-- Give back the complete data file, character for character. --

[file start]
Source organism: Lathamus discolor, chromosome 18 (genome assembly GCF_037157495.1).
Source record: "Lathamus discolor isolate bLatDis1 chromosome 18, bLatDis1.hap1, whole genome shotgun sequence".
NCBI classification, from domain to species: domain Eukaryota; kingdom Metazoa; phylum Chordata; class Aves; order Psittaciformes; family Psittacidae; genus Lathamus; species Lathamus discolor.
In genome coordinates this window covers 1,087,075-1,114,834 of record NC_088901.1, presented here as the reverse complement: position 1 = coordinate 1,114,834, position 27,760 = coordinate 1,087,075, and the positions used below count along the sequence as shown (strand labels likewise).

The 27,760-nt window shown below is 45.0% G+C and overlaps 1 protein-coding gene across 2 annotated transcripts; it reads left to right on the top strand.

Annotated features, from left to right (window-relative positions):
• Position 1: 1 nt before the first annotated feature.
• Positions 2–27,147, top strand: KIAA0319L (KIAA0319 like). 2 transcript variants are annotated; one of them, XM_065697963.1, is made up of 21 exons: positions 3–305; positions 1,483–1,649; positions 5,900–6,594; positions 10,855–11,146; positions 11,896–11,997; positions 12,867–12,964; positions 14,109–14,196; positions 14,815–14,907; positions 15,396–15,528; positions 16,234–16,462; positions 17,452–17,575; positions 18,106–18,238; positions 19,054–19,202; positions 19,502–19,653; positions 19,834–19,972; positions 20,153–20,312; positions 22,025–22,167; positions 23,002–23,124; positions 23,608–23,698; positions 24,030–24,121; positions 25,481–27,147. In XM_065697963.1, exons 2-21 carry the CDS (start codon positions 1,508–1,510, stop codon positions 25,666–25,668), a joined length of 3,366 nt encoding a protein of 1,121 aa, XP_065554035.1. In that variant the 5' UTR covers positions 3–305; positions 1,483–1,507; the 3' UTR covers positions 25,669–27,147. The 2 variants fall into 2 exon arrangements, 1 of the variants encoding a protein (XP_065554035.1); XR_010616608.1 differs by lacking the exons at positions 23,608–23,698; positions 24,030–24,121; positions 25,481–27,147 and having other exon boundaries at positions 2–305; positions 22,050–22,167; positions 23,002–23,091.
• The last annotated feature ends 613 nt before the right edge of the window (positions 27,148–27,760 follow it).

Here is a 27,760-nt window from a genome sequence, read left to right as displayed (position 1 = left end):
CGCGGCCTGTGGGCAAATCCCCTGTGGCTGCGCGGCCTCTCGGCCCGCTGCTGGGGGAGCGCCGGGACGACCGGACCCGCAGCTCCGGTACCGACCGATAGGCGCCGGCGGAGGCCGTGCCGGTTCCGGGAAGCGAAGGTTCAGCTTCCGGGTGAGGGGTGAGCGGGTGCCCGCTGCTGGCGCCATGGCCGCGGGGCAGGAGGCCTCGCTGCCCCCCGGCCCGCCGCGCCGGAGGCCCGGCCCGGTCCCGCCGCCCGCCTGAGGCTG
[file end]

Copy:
Source organism: Lathamus discolor, chromosome 18 (genome assembly GCF_037157495.1).
Source record: "Lathamus discolor isolate bLatDis1 chromosome 18, bLatDis1.hap1, whole genome shotgun sequence".
NCBI classification, from domain to species: domain Eukaryota; kingdom Metazoa; phylum Chordata; class Aves; order Psittaciformes; family Psittacidae; genus Lathamus; species Lathamus discolor.
In genome coordinates this window covers 1,087,075-1,114,834 of record NC_088901.1, presented here as the reverse complement: position 1 = coordinate 1,114,834, position 27,760 = coordinate 1,087,075, and the positions used below count along the sequence as shown (strand labels likewise).

The 27,760-nt window shown below is 45.0% G+C and overlaps 1 protein-coding gene across 2 annotated transcripts; it reads left to right on the top strand.

Annotated features, from left to right (window-relative positions):
• Position 1: 1 nt before the first annotated feature.
• Positions 2–27,147, top strand: KIAA0319L (KIAA0319 like). 2 transcript variants are annotated; one of them, XM_065697963.1, is made up of 21 exons: positions 3–305; positions 1,483–1,649; positions 5,900–6,594; positions 10,855–11,146; positions 11,896–11,997; positions 12,867–12,964; positions 14,109–14,196; positions 14,815–14,907; positions 15,396–15,528; positions 16,234–16,462; positions 17,452–17,575; positions 18,106–18,238; positions 19,054–19,202; positions 19,502–19,653; positions 19,834–19,972; positions 20,153–20,312; positions 22,025–22,167; positions 23,002–23,124; positions 23,608–23,698; positions 24,030–24,121; positions 25,481–27,147. In XM_065697963.1, exons 2-21 carry the CDS (start codon positions 1,508–1,510, stop codon positions 25,666–25,668), a joined length of 3,366 nt encoding a protein of 1,121 aa, XP_065554035.1. In that variant the 5' UTR covers positions 3–305; positions 1,483–1,507; the 3' UTR covers positions 25,669–27,147. The 2 variants fall into 2 exon arrangements, 1 of the variants encoding a protein (XP_065554035.1); XR_010616608.1 differs by lacking the exons at positions 23,608–23,698; positions 24,030–24,121; positions 25,481–27,147 and having other exon boundaries at positions 2–305; positions 22,050–22,167; positions 23,002–23,091.
• The last annotated feature ends 613 nt before the right edge of the window (positions 27,148–27,760 follow it).

Here is a 27,760-nt window from a genome sequence, read left to right as displayed (position 1 = left end):
CGCGGCCTGTGGGCAAATCCCCTGTGGCTGCGCGGCCTCTCGGCCCGCTGCTGGGGGAGCGCCGGGACGACCGGACCCGCAGCTCCGGTACCGACCGATAGGCGCCGGCGGAGGCCGTGCCGGTTCCGGGAAGCGAAGGTTCAGCTTCCGGGTGAGGGGTGAGCGGGTGCCCGCTGCTGGCGCCATGGCCGCGGGGCAGGAGGCCTCGCTGCCCCCCGGCCCGCCGCGCCGGAGGCCCGGCCCGGTCCCGCCGCCCGCCTGAGGCTG